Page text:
Road-Haus is a 250sqf tiny cabin scaled down from a larger model designed by Wheelhaus, a tiny home company committed to modular and eco-friendly design practices. Taking the best from the more spacious Wedge model, the Road-Haus fuses elegant design elements with tiny living essentials. Considered crowd favorites by the tiny home company, Wheelhaus adorned Road-Haus with the same pitched roofline and wrap-around clerestory windows found on the Wedge model. From the bottom to the top, Road-Haus residents are immersed in the glory of the woods, with timber flooring that’s mirrored on the tiny home’s ceiling.
9. Cara R
Think of this cabin as a safehouse for when you are facing harsh weather conditions. Cara R is perched in the Andes Mountains in Southern Chile giving views of the vast parklands and nature reserves. It is the ideal destination to be immersed in nature but the area is also known for its extreme climatic conditions and that is exactly what Cara R’s design aims to guard against – nothing can stand between you and a cozy night at your cabin in the woods! On the first floor, there is a woodshed and a chiflonera.” This area between the interiors and exteriors is commonly found in Chilean or Patagonian homes because it helps to regulate the extreme temperature changes that occur in that region. It features a steel frame because stell is both water and fire-resistant!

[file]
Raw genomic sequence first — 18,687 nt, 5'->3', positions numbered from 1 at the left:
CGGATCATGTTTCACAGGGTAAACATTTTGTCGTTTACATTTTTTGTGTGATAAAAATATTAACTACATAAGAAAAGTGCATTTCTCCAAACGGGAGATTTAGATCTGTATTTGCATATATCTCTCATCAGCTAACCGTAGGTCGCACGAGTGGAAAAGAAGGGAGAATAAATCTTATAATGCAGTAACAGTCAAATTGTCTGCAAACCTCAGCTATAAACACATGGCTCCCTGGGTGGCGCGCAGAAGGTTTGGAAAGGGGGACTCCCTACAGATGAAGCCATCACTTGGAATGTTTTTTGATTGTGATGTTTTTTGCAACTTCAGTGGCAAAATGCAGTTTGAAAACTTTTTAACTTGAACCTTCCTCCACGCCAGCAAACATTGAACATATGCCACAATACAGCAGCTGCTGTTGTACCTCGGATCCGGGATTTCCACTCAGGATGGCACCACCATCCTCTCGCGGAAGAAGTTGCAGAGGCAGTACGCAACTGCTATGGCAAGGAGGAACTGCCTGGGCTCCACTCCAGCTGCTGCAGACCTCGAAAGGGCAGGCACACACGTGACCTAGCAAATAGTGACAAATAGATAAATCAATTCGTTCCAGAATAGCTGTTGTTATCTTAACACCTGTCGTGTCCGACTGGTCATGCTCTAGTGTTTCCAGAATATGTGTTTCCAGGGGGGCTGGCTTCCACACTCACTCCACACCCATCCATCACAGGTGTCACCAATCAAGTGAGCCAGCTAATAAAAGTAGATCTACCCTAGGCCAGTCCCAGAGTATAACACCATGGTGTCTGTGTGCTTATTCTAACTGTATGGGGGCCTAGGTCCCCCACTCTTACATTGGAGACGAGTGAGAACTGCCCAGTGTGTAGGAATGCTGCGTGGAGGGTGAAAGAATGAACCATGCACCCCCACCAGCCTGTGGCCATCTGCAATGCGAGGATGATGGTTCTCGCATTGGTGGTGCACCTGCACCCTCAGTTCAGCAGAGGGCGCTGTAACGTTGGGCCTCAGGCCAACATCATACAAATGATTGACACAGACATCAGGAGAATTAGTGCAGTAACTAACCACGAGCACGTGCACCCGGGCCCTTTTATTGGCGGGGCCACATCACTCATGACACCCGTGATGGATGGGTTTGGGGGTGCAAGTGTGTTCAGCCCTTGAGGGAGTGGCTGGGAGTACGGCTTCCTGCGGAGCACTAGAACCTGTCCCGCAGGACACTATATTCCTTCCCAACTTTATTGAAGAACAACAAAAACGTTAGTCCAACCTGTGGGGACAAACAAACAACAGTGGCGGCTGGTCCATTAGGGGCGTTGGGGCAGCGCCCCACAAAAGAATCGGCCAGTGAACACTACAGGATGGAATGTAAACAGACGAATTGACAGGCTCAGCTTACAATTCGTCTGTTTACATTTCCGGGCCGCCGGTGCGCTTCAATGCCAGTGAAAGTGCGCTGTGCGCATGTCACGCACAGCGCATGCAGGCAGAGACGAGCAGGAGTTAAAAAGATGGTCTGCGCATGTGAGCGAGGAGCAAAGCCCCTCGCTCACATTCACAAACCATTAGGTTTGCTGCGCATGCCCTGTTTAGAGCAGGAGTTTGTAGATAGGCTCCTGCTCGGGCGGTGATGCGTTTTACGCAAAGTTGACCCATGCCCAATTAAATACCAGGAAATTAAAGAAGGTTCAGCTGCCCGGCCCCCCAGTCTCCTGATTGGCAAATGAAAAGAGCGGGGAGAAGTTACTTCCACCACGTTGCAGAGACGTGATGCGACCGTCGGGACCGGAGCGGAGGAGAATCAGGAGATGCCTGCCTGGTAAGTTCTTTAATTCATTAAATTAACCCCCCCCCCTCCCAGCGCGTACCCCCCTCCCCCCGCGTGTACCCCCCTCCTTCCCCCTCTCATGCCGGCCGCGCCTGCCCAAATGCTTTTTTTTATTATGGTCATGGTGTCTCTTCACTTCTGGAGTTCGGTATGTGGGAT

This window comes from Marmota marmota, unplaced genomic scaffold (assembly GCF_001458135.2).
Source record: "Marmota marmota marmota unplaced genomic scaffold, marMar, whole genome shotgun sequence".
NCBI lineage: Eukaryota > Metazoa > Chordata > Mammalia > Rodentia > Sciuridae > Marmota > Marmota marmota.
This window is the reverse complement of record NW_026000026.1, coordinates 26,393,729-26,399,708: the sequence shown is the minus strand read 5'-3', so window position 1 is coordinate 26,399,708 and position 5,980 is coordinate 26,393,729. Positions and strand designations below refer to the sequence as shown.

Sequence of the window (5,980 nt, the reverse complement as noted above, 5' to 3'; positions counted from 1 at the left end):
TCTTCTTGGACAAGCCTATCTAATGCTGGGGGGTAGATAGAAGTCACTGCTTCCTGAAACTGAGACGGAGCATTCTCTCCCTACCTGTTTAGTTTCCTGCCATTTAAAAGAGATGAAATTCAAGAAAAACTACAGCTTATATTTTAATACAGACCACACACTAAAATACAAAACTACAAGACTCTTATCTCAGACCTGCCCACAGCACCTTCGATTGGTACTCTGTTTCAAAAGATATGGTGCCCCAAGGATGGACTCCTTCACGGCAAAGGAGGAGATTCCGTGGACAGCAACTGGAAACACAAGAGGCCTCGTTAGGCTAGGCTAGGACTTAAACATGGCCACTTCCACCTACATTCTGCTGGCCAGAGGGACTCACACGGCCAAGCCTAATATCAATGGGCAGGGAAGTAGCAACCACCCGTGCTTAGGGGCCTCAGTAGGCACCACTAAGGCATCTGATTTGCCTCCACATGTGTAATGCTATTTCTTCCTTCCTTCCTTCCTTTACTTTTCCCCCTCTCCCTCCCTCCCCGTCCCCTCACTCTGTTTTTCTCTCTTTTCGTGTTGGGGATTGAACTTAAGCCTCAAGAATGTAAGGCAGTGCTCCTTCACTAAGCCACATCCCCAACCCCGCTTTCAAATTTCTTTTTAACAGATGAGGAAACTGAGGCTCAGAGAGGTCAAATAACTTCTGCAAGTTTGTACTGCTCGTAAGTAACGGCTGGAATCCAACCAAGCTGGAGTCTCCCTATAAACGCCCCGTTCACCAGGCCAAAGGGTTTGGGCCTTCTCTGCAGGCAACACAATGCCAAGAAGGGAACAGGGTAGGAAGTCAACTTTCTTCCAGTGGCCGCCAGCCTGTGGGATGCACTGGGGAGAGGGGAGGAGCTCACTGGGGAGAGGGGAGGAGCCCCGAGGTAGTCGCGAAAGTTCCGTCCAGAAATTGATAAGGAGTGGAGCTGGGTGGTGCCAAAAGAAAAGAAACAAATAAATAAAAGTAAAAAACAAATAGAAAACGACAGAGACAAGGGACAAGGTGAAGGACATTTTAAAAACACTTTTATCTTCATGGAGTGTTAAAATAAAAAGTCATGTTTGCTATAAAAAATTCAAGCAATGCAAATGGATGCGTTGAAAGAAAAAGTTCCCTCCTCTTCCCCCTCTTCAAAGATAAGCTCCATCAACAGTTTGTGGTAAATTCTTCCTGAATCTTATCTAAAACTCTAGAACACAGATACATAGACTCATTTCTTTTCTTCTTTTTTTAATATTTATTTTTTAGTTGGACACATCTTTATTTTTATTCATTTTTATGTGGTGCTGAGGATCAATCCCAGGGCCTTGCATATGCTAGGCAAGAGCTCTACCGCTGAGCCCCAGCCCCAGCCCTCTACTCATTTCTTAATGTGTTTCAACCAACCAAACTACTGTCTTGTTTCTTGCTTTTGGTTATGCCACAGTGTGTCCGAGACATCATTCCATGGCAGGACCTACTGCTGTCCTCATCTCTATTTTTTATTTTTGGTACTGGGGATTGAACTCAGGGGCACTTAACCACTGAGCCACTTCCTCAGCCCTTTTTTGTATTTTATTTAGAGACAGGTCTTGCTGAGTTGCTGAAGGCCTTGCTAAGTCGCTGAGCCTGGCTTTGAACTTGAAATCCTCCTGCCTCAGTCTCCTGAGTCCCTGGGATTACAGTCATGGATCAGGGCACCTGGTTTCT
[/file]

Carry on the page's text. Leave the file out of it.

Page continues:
10. Cabin A24
The RCA – 03, or Cabin A24 is a prefabricated tiny cabin that keeps a unique pentagonal shape and comes fully furnished with a bathroom, kitchenette, and living space. Designing Cabin A24, the team behind DDAA hoped to achieve a distinct architectural identity without compromising the tiny home’s household efficiency, amenities, or spatial functionality. Cozy and petite by design, Cabin A24 forms two halves. One half leaves enough room for a spacious living area, complete with a bedroom and lounge space. From there, the bathroom takes up about two-thirds of the cabin’s second half, which is shared with a small kitchenette, complete with a sink and small stovetop.